Ghana Together works with our Ghanaian friends of Western Heritage Home, a Ghanaian-registered and managed non-profit, to improve social, educational, and health conditions in Axim, Ghana. Together we accomplish projects, connect WHH to resourceful individuals and organizations, and create sustainable programs. We make a real difference to real people in a local, grassroots effort. Our website at tells our story.

Feb 24, 2012

What about Those One Laptop Per Child (OLPC) Computers?

As many of you know, Ghana Together has been collecting, repairing, and deploying donated OLPCs (XO-1) in Axim for some time now. Initially, we managed to provide each child of school age living in the Children’s Home with his/her own computer. With a little training from Tom Castor and me, they quickly caught on and enjoyed them so much that the Home “Mother” had to lay down a firm rule that they could not be taken to bed!

WHH Scholars with their OLPCs in 2009
But, as you know, the WHH Board has transitioned the children out of the Home into family homes. After some discussion, they decided not to let the children take them to their new homes because of electrical charging difficulties, problems within the families if one child had one and others did not, and the possibility that they’d be stolen or sold. Ideally, the idea is "one laptop for every child", but Axim is a sizeable town with hundreds of children, and only so many OLPCs!

So, they stayed at the Heritage facility. Meanwhile, wonderfully generous people donated more OLPCs. The Marysville, WA Arts and Technology High School computer repair club got interested and I was able to mentor them some (and in a very short while, they were the mentors and I the “mentee”). All in all, WHH now has 50 working OLPCs in Axim.
Some of the Marysville Computer Repair Club---I'm supposed to be the "mentor", but they're way ahead of me!!
Then, in 2011 the Methodist School was suddenly given 30 OLPCs from the government of Ghana. But they were just dropped off, with no orientation and the teachers didn’t really understand what they were. They thought they looked liked toys, not realizing that they are actually very sophisticated “learning machines” for primary school children. The headmistress found out that I was coming to Axim, and asked me to come and do an impromptu two-hour workshop with six teachers and herself, which I was glad to do.

Methodist School Teachers at Impromptu OLPC Workshop. They have 30 at their School.
Consequently, teachers Eric Jim, of the Science Center and Mykeal Ackah-Menlab worked with me to test and update those at WHH and to try to figure out how to use them there and also those in their own Methodist School. I engaged Peter Asuah, one of the original WHH scholars, to help test all the OLPCs, chargers, etc. I left a very complete manual, most of which was downloaded from sites that would be easily available to them, if they had reasonable internet service.  These guys are computer sophisticated, and I’m sure they will do a good job orienting the children.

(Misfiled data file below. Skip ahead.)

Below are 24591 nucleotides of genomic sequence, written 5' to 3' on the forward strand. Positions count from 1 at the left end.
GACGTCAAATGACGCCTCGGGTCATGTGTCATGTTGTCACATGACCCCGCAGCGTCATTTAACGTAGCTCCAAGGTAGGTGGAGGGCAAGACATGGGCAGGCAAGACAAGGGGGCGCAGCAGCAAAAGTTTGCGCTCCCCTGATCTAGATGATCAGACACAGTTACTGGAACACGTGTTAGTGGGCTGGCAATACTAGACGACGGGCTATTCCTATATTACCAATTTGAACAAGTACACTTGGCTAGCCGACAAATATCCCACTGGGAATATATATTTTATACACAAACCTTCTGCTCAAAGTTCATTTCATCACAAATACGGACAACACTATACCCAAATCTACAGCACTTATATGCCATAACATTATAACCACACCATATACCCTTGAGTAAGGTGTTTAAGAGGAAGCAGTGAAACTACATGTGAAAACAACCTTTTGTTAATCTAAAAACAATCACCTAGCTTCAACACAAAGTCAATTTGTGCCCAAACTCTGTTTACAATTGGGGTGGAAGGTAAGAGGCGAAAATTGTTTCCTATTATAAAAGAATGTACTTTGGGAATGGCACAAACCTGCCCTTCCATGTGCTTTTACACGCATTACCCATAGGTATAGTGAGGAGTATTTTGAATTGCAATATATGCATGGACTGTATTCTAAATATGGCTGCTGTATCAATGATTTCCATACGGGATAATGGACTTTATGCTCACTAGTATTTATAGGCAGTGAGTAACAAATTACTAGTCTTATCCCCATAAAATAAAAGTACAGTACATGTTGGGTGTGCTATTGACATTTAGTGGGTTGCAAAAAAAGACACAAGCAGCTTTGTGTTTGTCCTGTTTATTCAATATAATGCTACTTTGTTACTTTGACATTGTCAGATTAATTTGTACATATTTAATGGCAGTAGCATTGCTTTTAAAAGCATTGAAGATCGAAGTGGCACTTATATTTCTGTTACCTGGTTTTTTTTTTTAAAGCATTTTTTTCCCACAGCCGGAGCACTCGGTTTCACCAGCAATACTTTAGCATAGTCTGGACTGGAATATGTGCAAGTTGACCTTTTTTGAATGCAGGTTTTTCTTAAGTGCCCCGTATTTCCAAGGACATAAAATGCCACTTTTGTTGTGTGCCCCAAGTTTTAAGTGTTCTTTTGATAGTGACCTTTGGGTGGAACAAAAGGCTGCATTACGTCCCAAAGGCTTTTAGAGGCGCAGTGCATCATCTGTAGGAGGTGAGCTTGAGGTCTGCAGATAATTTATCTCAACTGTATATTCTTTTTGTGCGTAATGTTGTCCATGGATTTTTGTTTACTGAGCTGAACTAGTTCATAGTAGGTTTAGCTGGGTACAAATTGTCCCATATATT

Peter and I test chargers. The machines themselves are very robust and stand up to tropical conditions, inexperienced children, etc. But, the chargers are the weak link.
Later in my visit, when the science teachers came up for the brainstorming session, I spent the first hour as they were arriving on another impromptu workshop, introducing them to the basic workings of the OLPC. They were fascinated.
JHS Science Teachers Trying out the OLPCs at the WHH Heritage Facility prior to the JHS Science Meeting
The plan now is that when the JHS children come to the Science Center for practicums, there are usually more than 36, the maximum number to allow each child an individual hands-on experience. So, the rest of the students will use the OLPCs. Although they are not really targeted at JHS level, since these students have not had hands-on computer experience, and will have ICT questions on their JHS-3 test which determines if they go to senior high school, the teachers have decided to focus on deploying them at the JHS level, at least for a year or so.

Since the machines are designed to be “self-exploratory”, it’s been my experience that once children understand the basic way the computer functions, they do very well on their own. In fact, this hands-on, exploration approach is perfect for these children, because they have been so immersed in rote learning from blackboard and exercise books. The science teachers told me they are trying to get away from that kind of teaching, but up to now, they didn’t have materials to work with. They understand where they need to go and now they have materials and machines to work with.
Meanwhile, if anyone reading this has an OLPC you’d like to donate, we’d like to have it, in working condition or not. The Marysville Club is very skilled---they repair them, or if need be, cannibalize them. Also, I spent quite a bit of time training Eric and Mykeal, the two Axim teachers involved, on how to take them apart, use parts from one to fix another, do clean software installs, etc.

So, this kind of hands-on program with these laptops designed specifically for children in this environment is in its infancy in Ghana, but at least in Axim, it’s got a toehold.